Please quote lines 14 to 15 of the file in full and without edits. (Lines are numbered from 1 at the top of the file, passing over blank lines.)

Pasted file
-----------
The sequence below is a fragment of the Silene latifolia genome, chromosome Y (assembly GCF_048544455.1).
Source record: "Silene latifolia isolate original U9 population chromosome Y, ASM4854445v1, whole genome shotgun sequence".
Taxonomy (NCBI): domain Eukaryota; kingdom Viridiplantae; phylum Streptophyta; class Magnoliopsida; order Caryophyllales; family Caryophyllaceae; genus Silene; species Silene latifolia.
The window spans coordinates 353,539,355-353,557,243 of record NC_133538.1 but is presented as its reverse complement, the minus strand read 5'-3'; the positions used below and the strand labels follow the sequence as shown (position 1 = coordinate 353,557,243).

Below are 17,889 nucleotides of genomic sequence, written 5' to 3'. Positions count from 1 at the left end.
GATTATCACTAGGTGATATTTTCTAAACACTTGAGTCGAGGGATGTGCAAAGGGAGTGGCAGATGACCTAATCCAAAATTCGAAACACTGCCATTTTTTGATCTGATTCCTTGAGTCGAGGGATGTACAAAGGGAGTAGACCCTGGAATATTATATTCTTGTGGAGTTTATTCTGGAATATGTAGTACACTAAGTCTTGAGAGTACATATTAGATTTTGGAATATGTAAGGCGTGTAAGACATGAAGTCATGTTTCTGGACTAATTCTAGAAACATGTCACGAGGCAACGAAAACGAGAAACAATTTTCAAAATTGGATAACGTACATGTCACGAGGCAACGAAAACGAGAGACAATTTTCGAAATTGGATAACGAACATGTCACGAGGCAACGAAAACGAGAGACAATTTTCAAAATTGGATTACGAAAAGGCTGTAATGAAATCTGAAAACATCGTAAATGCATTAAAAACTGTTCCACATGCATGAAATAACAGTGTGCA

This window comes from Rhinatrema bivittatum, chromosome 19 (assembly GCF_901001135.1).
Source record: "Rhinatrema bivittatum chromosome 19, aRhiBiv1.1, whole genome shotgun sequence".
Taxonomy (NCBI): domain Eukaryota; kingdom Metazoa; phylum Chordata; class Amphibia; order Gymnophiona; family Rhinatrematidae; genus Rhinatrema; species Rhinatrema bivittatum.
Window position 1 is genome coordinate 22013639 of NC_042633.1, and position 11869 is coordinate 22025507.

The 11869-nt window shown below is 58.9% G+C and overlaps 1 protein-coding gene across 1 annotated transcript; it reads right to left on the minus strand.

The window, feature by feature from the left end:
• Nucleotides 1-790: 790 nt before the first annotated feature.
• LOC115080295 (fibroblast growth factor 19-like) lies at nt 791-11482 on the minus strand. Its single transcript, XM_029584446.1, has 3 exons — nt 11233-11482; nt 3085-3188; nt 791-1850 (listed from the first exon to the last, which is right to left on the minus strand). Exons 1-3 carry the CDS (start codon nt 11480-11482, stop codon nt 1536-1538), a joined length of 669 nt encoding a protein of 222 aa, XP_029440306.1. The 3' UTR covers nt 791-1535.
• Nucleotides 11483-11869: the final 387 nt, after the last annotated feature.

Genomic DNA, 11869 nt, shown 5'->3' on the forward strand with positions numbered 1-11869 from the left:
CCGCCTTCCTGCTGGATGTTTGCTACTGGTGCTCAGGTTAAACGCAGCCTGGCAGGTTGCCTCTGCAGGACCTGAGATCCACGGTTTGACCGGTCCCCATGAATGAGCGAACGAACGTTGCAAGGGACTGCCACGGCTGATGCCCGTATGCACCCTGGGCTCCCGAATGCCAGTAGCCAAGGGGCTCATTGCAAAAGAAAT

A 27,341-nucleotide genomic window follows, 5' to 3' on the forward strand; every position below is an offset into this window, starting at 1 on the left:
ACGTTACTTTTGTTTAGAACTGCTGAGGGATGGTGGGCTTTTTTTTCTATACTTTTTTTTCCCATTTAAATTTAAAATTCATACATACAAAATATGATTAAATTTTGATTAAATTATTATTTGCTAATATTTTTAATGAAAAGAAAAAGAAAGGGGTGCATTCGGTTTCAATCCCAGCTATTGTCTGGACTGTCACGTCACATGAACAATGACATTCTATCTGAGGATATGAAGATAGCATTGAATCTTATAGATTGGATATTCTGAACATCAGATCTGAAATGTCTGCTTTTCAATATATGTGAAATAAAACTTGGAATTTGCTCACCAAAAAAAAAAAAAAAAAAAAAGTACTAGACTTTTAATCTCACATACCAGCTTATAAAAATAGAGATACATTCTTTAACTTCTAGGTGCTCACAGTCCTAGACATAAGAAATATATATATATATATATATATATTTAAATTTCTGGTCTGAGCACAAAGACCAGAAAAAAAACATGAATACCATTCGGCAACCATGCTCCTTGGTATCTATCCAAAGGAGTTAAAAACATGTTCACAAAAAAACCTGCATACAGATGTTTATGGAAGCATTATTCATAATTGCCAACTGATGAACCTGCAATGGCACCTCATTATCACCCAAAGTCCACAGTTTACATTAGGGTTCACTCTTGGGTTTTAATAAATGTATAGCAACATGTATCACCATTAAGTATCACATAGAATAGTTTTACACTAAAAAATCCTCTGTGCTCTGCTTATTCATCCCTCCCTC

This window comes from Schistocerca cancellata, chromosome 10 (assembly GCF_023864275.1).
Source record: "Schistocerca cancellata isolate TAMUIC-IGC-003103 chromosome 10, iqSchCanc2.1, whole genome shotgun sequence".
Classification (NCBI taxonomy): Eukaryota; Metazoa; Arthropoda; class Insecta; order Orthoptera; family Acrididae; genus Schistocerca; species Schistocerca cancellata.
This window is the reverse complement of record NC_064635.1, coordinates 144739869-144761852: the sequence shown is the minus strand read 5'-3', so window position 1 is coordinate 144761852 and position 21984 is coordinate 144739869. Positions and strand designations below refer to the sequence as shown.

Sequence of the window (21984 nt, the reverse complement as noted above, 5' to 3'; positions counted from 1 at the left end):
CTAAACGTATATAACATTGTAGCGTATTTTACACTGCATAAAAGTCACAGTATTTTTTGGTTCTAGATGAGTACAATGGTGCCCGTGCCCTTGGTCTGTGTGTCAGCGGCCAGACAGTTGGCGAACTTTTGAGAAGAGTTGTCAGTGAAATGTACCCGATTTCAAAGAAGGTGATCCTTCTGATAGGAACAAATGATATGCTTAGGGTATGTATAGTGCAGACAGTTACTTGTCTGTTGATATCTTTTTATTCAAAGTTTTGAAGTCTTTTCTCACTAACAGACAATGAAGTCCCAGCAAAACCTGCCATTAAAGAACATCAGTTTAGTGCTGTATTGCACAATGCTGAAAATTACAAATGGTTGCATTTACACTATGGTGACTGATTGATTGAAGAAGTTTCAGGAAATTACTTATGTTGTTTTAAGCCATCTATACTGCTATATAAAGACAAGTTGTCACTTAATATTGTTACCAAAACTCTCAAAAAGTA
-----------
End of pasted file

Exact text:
• LOC115080295 (fibroblast growth factor 19-like) lies at nt 791-11482 on the minus strand. Its single transcript, XM_029584446.1, has 3 exons — nt 11233-11482; nt 3085-3188; nt 791-1850 (listed from the first exon to the last, which is right to left on the minus strand). Exons 1-3 carry the CDS (start codon nt 11480-11482, stop codon nt 1536-1538), a joined length of 669 nt encoding a protein of 222 aa, XP_029440306.1. The 3' UTR covers nt 791-1535.
• Nucleotides 11483-11869: the final 387 nt, after the last annotated feature.